Bayesians and frequentistsBMJ 1998; 317 doi: http://dx.doi.org/10.1136/bmj.317.7166.1151 (Published 24 October 1998) Cite this as: BMJ 1998;317:1151
- aDepartment of Public Health Sciences, St George's Hospital Medical School, London SW17 0RE
- bICRF Medical Statistics Group, Centre for Statistics in Medicine, Institute of Health Sciences, Oxford OX3 7LF
- Correspondence to: Professor Bland
There are two competing philosophies of statistical analysis: the Bayesian and the frequentist. The frequentists are much the larger group, and almost all the statistical analyses which appear in the BMJ are frequentist. The Bayesians are much fewer and until recently could only snipe at the frequentists from the high ground of university departments of mathematical statistics. Now the increasing power of computers is bringing Bayesian methods to thefore.
Bayesian methods are based on the idea that unknown quantities, such as population means and proportions, have probabilitydistributions. The probability distribution for a population proportionexpresses our prior knowledge or belief about it, before we add the knowledge which comes from our data. For example, suppose we want to estimate the prevalence of diabetes in a health district. We could use the knowledge that the percentage of diabetics in the United Kingdom as a whole is about 2%, so we expect the prevalence in our health district to be fairly similar. It is unlikely to be 10%, for example. We might have information based on other datasets that such rates vary between 1% and 3%, or we might guess that the prevalence is somewhere between these values. We can construct a prior distribution which summarises our beliefs about the prevalence in the absence of specific data. We can do this with a distribution having mean 2 and standard deviation 0.5, so that two standard deviations on either side of the mean are 1% and 3%. (The precise mathematical form of the prior distribution depends on the particular problem.)
Suppose we now collect some data by a sample survey of the district population. We can use the data to modify the prior probabilitydistribution to tell us what we now think the distribution of the population percentage is; this is the posterior distribution. For example, if we did a survey of 1000 subjects and found 15 (1.5%) to be diabetic, the posterior distribution would have mean 1.7% and standard deviation 0.3%. We can calculate a set of values, a 95% credible interval (1.2% to 2.4% for the example), such that there is a probability of 0.95 that the percentage of diabetics is within this set. The frequentist analysis, which ignores the prior information, would give an estimate 1.5% with standard error 0.4% and 95% confidence interval 0.8% to 2.5%. This is similar to the results of the Bayesian method, as is usually the case, but the Bayesian method gives an estimate nearer the prior mean and a narrower interval.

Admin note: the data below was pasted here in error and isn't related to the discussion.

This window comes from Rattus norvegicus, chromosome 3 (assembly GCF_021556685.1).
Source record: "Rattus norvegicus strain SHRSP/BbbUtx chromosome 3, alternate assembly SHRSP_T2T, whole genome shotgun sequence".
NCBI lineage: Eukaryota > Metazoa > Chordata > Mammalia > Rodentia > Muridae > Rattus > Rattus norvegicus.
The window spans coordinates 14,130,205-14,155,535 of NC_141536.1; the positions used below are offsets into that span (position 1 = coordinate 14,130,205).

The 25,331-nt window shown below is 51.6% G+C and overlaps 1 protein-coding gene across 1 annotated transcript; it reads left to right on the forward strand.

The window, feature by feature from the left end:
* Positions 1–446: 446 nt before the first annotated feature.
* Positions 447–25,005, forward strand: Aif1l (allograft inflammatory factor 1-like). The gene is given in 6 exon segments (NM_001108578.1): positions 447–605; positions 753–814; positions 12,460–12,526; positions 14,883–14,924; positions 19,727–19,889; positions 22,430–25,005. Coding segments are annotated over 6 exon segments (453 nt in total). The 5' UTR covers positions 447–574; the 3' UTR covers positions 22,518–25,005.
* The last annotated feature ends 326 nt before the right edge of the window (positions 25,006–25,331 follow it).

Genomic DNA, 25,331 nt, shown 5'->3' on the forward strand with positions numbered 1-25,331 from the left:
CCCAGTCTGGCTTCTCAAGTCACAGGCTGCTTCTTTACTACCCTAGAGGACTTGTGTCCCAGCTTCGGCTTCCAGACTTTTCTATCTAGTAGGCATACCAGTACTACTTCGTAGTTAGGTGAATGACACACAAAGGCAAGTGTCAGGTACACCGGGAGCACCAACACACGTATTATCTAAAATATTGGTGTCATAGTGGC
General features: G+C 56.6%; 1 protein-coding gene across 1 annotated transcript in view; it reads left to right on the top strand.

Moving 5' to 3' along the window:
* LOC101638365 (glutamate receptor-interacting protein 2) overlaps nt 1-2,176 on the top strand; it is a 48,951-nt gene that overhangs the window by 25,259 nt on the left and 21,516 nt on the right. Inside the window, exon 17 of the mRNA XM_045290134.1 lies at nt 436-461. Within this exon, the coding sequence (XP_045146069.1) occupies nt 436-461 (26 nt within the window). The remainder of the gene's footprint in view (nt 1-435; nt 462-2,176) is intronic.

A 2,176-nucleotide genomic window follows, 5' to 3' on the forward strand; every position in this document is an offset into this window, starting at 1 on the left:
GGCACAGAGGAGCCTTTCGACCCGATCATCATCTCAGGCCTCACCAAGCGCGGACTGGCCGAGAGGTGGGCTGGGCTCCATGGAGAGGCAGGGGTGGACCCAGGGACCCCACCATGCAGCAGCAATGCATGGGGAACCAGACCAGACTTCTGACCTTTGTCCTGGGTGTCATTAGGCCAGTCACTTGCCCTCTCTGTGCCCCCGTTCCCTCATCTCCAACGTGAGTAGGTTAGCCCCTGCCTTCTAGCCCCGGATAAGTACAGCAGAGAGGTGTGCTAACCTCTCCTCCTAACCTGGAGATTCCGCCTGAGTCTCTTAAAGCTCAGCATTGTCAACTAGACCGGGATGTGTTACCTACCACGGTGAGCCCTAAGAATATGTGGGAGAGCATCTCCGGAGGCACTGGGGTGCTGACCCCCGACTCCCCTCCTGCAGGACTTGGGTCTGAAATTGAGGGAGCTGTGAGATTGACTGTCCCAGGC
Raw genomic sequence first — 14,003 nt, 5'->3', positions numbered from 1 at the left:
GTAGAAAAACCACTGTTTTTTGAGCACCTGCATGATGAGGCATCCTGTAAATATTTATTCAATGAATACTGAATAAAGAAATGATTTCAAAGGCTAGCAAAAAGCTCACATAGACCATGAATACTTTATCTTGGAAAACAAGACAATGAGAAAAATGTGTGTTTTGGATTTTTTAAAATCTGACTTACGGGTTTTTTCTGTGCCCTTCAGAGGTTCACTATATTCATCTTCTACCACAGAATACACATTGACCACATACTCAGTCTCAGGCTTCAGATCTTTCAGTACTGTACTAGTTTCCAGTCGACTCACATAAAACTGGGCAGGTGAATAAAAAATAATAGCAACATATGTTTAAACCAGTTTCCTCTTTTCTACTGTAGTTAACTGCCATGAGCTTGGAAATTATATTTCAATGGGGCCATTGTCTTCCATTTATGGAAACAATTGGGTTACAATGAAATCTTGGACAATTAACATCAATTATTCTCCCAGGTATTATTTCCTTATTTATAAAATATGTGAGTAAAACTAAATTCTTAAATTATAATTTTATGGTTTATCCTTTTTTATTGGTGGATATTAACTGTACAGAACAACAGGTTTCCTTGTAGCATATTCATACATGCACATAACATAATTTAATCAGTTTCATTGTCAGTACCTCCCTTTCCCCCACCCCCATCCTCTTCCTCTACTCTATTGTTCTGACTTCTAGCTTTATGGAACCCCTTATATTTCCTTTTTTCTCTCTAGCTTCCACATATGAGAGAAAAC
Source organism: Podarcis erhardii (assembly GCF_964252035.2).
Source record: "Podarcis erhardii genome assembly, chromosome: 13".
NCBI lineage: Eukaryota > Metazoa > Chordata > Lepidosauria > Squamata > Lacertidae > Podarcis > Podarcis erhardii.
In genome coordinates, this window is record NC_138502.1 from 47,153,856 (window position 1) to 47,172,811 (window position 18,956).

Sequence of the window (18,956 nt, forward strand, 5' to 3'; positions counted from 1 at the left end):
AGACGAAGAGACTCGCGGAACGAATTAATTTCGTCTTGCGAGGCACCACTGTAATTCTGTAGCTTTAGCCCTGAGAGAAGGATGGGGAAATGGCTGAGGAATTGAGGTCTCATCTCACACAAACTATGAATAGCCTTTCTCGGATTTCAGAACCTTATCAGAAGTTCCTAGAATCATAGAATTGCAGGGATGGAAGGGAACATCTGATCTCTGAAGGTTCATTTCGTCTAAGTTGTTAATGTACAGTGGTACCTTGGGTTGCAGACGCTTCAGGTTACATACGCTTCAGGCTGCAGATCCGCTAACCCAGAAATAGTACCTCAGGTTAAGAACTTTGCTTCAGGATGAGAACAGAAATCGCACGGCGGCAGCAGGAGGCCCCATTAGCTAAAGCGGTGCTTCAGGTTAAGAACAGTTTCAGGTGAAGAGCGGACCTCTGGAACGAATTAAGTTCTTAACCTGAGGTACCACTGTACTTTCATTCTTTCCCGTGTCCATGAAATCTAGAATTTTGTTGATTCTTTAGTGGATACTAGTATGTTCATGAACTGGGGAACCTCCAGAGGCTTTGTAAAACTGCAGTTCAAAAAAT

Frequentist methods regard the population value as a fixed, unvarying (but unknown) quantity, without a probability distribution. Frequentists then calculate confidence intervals for this quantity, or significance tests of hypotheses concerning it. Bayesians reasonably object that this does not allow us to use our wider knowledge of the problem. Also, it does not provide what researchers seem to want, which is to be able to say that there is a probability of 95% that the population value lies within the 95% confidence interval, or that the probability that the null hypothesis is true is less than 5%. It is argued that researchers want this, which is why they persistently misinterpret confidence intervals and significance tests in this way.
A major difficulty, of course, is deciding on the prior distribution. This is going to influence the conclusions of the study, yet it may be a subjective synthesis of the available information, so the same data analysed by different investigators could lead to different conclusions. Another difficulty is that Bayesian methods may lead to intractable computational problems. (All widely available statistical packages use frequentist methods.)
Most statisticians have become Bayesians or frequentists as a result of their choice of university. They did not know that Bayesians and frequentists existed until it was too late and the choice had been made. There have been subsequent conversions. Some who were taught the Bayesian way discovered that when they had huge quantities of medical data to analyse the frequentist approach was much quicker and more practical, although they may remain Bayesian at heart. Some frequentists have had Damascus road conversions to the Bayesian view. Many practising statisticians, however, are fairly ignorant of the methods used by the rival camp and too busy to have time to find out.
The advent of very powerful computers has given a new impetus to the Bayesians. Computer intensive methods of analysis are being developed, which allow new approaches to very difficult statistical problems, such as the location of geographical clusters of cases of a disease. This new practicability of the Bayesian approach is leading to a change in the statistical paradigm—and a rapprochement between Bayesians and frequentists. 12 Frequentists are becoming curious about the Bayesian approach and more willing to use Bayesian methods when they provide solutions to difficult problems. In the future we expect to see more Bayesian analyses reported in the BMJ. When this happens we may try to use Statistics notes to explain them, though we may have to recruit a Bayesian to do it.
We thank David Spiegelhalter for comments on a draft.